Some of the biggest challenges in our families grow out of discomfort with emotions. Last week I wrote about the importance of listening to feelings because many of us bypass feelings (children's and our own). Today I am approaching feelings from a different direction, that of having the courage to let kids get upset.
Life includes big and small upsets. Kids don't always get invited to birthday parties. They don't necessarily get the part that they want in the play. Many don't go to prom with their first choice of dates. Pets and even family members get sick and die.
These experiences are rough for parents and kids! When children are upset, they may express it in not-so-evolved ways. This can trigger our own big feelings, perhaps anger, shame, frustration, and/or fear. Many of us consciously or unconsciously work hard to avoid these moments.
Have you gotten into the habit of going for drives to help your child fall asleep? Making a special meal for your child when they refuse the one you prepare for the family? Buying a toy because your child saw it and wants it, even though you do not want to? Letting your child use the car even when they haven't taken care of a responsibility? For a parent who is uncomfortable with conflict, these choices can seem sensible and logical, but they actually limit a child's chance to build emotional resilience. Children, and all people really, need the experience of having big and challenging emotions within the context of a loving and safe relationship.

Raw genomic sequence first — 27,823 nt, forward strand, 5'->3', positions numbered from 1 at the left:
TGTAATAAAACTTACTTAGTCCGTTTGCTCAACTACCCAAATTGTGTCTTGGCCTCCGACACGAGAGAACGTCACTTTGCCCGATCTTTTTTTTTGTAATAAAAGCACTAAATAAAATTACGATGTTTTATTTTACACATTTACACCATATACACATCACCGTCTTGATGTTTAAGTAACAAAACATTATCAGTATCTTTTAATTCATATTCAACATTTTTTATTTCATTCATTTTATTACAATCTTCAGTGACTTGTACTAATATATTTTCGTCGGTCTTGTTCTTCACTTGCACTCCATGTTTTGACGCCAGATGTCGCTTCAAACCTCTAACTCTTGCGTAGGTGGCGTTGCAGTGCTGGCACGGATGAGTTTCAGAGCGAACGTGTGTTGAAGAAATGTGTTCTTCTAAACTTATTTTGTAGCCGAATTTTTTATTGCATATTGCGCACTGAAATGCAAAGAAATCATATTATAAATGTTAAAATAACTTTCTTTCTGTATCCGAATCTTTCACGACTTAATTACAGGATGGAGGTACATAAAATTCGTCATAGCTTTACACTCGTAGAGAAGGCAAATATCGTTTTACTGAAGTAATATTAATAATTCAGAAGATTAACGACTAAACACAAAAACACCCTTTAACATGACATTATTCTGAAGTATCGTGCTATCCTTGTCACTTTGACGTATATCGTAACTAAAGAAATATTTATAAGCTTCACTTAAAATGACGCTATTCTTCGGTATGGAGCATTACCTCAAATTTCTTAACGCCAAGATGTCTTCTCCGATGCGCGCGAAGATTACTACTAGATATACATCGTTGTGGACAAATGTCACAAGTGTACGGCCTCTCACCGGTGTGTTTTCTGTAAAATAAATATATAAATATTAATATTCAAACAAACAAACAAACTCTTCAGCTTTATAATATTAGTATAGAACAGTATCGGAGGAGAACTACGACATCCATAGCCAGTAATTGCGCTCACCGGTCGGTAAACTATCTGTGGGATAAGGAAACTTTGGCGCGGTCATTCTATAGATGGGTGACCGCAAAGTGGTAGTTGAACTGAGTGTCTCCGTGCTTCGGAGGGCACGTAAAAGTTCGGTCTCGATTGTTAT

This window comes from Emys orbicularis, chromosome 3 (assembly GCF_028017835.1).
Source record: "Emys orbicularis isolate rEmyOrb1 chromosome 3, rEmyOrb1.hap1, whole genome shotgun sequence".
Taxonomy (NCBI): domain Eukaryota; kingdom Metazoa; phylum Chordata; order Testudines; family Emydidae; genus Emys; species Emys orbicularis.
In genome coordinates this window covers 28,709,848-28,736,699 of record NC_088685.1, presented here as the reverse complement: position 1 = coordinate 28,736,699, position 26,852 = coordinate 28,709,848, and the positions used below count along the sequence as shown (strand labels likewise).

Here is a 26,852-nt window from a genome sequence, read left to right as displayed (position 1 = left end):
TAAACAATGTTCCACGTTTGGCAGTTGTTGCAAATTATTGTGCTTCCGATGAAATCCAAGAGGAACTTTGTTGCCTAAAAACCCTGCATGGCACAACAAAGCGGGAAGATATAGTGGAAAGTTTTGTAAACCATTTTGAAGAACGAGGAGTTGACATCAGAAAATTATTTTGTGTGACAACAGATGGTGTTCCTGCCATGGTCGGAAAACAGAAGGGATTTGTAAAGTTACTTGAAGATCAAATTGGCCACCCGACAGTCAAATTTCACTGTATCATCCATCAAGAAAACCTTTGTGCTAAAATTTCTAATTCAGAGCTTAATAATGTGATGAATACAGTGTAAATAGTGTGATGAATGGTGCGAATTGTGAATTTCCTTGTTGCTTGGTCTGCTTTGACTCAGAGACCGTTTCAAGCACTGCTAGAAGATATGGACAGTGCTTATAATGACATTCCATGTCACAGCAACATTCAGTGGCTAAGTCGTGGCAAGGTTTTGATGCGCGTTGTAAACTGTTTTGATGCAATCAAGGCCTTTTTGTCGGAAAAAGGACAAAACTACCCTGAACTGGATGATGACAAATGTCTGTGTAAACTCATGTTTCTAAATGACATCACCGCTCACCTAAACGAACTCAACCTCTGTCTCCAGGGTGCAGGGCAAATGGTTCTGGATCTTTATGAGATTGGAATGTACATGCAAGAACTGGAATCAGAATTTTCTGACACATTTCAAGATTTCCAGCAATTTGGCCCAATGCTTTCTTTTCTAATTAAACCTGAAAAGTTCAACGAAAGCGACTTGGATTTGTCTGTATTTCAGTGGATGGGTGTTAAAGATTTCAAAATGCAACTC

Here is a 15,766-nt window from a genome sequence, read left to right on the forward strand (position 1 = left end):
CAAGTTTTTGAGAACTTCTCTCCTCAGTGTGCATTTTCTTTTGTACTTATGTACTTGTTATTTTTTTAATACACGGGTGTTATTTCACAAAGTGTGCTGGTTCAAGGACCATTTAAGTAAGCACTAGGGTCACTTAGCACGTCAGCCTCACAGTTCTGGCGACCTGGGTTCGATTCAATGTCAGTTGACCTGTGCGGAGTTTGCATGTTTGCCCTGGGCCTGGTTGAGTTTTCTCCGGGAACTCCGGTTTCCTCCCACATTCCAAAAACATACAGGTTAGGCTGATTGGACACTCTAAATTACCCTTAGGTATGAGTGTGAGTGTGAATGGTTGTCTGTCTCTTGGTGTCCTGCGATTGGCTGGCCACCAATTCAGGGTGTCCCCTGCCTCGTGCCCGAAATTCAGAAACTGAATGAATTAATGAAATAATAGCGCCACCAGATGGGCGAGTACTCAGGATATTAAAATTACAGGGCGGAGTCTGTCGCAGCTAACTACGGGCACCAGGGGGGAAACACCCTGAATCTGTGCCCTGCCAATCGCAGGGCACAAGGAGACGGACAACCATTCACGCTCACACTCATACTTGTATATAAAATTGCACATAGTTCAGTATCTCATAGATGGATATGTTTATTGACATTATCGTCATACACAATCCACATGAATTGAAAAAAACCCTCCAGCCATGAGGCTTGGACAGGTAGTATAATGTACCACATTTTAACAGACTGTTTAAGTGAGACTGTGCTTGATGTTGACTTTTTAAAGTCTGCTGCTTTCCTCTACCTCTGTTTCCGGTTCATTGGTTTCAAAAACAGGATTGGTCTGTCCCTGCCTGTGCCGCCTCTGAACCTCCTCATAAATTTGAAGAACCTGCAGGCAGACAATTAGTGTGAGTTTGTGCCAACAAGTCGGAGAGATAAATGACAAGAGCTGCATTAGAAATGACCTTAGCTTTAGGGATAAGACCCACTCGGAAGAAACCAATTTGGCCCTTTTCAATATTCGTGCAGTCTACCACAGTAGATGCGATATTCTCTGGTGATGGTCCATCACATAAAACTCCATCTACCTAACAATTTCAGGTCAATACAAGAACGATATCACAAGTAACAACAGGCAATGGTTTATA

A child who gets upset that you won't buy a toy in the store may throw herself on the ground weeping. If you are able to stay both loving and firm, she learns that it's safe to have big feelings. Her emotions don't make you go away and they don't necessarily control your choices. A child who is managed so that upsets don't happen can't actually learn how to work with big feelings, can't test the safety of the connection, and has less experience with emotional maturation.
If you find yourself over-managing situations to keep your child from being upset (pay attention with this idea in mind and you will start to sense when you are doing it), consider what is happening for you. Are you afraid of their feelings? Or afraid of how your own feelings may get triggered? Are you worried about how other people will judge you? Can you imagine seeing emotional situations as teaching and bonding opportunities? A chance for your child to feel loved and accepted even during a tantrum or outburst? And for them to learn that the outburst won't trump your decision.
What do you think?
My life and work are guided by the these core understandings: that all beings (including me!) are capable of transformation and joy, that healthy parenting matters profoundly, and that simple practices can support each of us.